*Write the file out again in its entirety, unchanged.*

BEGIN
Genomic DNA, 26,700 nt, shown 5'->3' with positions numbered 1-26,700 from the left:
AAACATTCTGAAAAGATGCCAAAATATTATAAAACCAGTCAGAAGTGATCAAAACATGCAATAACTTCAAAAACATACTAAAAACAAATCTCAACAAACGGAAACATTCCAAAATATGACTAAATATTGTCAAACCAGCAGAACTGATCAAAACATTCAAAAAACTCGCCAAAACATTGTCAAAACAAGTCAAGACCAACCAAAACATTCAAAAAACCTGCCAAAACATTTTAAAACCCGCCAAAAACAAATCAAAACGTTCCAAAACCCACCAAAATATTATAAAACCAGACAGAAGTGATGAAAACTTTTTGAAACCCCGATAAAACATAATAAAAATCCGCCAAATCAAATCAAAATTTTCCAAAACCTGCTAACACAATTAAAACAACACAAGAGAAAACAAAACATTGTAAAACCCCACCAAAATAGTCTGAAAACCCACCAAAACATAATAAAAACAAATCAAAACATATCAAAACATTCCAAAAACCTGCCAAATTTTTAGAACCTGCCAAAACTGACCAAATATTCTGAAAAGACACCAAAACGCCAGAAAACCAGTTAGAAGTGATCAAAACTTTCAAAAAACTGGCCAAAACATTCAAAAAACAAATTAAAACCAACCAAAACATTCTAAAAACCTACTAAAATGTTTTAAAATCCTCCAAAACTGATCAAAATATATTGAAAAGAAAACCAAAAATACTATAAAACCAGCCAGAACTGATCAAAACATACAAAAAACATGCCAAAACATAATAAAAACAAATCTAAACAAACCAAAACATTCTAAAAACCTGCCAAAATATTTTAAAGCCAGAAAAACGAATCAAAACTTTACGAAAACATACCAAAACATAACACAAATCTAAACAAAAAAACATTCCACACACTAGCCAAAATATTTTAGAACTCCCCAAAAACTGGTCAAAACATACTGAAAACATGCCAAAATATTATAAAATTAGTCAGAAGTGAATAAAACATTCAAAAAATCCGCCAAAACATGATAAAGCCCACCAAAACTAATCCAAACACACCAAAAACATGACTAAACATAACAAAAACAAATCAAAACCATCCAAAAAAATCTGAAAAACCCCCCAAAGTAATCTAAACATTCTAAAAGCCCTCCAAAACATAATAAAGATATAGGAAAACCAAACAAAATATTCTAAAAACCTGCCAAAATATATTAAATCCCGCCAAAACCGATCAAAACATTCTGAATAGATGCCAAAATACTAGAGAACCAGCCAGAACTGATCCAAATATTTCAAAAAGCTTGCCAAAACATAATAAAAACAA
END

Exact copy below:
Genomic DNA, 26,700 nt, shown 5'->3' with positions numbered 1-26,700 from the left:
AAACATTCTGAAAAGATGCCAAAATATTATAAAACCAGTCAGAAGTGATCAAAACATGCAATAACTTCAAAAACATACTAAAAACAAATCTCAACAAACGGAAACATTCCAAAATATGACTAAATATTGTCAAACCAGCAGAACTGATCAAAACATTCAAAAAACTCGCCAAAACATTGTCAAAACAAGTCAAGACCAACCAAAACATTCAAAAAACCTGCCAAAACATTTTAAAACCCGCCAAAAACAAATCAAAACGTTCCAAAACCCACCAAAATATTATAAAACCAGACAGAAGTGATGAAAACTTTTTGAAACCCCGATAAAACATAATAAAAATCCGCCAAATCAAATCAAAATTTTCCAAAACCTGCTAACACAATTAAAACAACACAAGAGAAAACAAAACATTGTAAAACCCCACCAAAATAGTCTGAAAACCCACCAAAACATAATAAAAACAAATCAAAACATATCAAAACATTCCAAAAACCTGCCAAATTTTTAGAACCTGCCAAAACTGACCAAATATTCTGAAAAGACACCAAAACGCCAGAAAACCAGTTAGAAGTGATCAAAACTTTCAAAAAACTGGCCAAAACATTCAAAAAACAAATTAAAACCAACCAAAACATTCTAAAAACCTACTAAAATGTTTTAAAATCCTCCAAAACTGATCAAAATATATTGAAAAGAAAACCAAAAATACTATAAAACCAGCCAGAACTGATCAAAACATACAAAAAACATGCCAAAACATAATAAAAACAAATCTAAACAAACCAAAACATTCTAAAAACCTGCCAAAATATTTTAAAGCCAGAAAAACGAATCAAAACTTTACGAAAACATACCAAAACATAACACAAATCTAAACAAAAAAACATTCCACACACTAGCCAAAATATTTTAGAACTCCCCAAAAACTGGTCAAAACATACTGAAAACATGCCAAAATATTATAAAATTAGTCAGAAGTGAATAAAACATTCAAAAAATCCGCCAAAACATGATAAAGCCCACCAAAACTAATCCAAACACACCAAAAACATGACTAAACATAACAAAAACAAATCAAAACCATCCAAAAAAATCTGAAAAACCCCCCAAAGTAATCTAAACATTCTAAAAGCCCTCCAAAACATAATAAAGATATAGGAAAACCAAACAAAATATTCTAAAAACCTGCCAAAATATATTAAATCCCGCCAAAACCGATCAAAACATTCTGAATAGATGCCAAAATACTAGAGAACCAGCCAGAACTGATCCAAATATTTCAAAAAGCTTGCCAAAACATAATAAAAACAA